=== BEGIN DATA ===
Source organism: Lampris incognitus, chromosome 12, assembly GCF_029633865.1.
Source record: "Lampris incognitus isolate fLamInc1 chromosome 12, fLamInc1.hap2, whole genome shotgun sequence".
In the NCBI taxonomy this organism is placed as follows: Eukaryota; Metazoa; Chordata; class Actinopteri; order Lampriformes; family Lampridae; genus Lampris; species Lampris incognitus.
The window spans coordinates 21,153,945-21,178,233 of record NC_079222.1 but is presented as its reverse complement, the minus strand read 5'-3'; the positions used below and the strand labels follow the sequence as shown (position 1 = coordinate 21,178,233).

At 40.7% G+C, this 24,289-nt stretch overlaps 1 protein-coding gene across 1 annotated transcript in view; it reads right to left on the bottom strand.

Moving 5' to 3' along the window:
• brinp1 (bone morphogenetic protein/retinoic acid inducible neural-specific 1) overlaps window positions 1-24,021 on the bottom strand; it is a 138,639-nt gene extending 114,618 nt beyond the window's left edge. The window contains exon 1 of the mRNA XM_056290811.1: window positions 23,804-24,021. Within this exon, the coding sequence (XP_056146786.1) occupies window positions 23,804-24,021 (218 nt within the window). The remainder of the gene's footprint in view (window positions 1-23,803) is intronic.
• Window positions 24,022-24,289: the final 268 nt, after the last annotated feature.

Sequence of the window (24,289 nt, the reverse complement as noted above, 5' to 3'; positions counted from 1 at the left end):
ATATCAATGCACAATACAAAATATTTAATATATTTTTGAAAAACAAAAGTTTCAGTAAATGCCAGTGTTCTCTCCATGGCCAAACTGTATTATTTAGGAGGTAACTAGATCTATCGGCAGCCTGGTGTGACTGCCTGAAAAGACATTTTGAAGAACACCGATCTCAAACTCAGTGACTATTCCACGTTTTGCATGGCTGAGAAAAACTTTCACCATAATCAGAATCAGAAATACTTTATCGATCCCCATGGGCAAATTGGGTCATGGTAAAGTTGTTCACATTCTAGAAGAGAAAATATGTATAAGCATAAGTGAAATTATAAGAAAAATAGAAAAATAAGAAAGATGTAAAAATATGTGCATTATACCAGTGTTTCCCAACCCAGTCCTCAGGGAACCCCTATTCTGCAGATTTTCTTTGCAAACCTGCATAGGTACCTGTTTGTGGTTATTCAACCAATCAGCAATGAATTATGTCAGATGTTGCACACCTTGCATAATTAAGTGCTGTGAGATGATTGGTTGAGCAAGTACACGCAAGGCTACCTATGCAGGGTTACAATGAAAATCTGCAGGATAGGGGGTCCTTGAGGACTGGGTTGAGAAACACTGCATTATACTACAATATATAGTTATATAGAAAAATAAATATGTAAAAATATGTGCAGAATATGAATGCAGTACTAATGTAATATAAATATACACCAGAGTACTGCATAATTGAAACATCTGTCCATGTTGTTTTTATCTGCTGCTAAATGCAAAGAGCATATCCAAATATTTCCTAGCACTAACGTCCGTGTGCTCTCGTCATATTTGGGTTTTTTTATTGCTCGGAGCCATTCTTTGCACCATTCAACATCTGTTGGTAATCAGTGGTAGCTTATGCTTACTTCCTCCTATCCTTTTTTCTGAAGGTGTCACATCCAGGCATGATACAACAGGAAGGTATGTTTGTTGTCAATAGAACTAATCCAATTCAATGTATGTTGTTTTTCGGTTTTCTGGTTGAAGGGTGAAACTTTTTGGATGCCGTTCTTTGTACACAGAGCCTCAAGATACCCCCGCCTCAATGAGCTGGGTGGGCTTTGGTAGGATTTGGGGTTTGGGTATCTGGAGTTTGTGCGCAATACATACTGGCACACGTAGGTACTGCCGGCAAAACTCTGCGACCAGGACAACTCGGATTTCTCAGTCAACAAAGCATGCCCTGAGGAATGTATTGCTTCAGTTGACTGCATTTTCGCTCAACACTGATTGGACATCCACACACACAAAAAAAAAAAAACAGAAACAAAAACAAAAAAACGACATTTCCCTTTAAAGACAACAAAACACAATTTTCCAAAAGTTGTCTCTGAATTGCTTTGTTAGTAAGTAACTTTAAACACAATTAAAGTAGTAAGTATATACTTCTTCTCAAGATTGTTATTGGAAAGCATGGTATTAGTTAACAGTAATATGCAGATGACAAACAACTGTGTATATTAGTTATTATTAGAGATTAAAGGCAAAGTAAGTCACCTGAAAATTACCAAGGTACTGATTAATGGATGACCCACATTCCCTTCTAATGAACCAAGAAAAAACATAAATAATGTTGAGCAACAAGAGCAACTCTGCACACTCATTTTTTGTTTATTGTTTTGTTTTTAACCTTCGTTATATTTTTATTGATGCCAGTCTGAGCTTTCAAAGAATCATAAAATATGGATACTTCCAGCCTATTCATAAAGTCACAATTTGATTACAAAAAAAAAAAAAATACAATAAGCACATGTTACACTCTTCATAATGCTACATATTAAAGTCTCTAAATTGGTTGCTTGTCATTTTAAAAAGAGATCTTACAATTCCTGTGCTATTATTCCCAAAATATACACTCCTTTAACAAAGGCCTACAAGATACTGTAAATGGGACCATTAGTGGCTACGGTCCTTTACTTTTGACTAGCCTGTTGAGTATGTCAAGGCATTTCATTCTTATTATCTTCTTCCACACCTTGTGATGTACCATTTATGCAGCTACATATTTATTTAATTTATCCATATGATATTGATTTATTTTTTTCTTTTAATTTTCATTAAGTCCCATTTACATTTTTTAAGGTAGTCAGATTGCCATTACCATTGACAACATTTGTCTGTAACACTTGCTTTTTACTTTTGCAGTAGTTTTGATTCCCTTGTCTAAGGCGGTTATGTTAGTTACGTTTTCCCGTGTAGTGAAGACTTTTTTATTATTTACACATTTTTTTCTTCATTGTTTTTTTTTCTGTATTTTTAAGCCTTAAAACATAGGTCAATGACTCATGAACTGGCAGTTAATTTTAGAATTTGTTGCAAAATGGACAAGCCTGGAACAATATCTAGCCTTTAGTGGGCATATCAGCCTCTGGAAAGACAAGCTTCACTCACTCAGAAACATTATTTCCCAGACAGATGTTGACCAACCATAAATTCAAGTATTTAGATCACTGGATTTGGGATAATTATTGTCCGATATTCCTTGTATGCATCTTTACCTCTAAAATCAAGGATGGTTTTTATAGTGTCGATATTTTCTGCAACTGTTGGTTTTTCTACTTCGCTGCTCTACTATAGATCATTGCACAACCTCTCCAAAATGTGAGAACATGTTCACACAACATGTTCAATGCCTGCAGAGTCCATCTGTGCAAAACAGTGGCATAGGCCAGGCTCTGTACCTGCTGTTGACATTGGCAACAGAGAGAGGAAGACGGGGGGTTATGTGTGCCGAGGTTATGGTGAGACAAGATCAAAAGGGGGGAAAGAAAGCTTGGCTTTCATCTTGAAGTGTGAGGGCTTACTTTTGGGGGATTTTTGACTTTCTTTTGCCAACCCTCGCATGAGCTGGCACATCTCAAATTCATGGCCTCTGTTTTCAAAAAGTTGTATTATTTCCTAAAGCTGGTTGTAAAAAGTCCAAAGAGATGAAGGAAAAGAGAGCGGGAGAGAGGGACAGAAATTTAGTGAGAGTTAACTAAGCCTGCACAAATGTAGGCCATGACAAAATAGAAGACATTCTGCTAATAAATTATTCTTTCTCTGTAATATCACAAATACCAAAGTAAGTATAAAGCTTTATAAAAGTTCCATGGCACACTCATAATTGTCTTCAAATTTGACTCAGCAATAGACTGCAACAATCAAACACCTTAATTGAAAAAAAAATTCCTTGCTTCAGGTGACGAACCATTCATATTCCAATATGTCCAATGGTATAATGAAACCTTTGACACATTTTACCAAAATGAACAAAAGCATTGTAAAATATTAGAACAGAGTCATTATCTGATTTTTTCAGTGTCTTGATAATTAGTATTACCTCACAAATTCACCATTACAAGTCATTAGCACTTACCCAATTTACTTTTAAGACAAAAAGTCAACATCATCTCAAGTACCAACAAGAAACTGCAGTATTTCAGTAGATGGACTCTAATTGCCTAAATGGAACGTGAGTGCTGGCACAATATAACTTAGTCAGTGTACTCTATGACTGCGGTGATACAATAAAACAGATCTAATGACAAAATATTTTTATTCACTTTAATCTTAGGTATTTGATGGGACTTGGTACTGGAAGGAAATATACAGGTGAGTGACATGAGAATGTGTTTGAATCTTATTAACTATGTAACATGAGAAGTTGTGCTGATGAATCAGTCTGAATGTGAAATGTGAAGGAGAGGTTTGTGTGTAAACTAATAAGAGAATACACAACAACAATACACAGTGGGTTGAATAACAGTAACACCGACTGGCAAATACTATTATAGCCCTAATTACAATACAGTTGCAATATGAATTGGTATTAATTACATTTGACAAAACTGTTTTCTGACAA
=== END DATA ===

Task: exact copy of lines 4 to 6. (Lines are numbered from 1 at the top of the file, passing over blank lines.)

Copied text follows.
The window spans coordinates 21,153,945-21,178,233 of record NC_079222.1 but is presented as its reverse complement, the minus strand read 5'-3'; the positions used below and the strand labels follow the sequence as shown (position 1 = coordinate 21,178,233).

At 40.7% G+C, this 24,289-nt stretch overlaps 1 protein-coding gene across 1 annotated transcript in view; it reads right to left on the bottom strand.

Moving 5' to 3' along the window: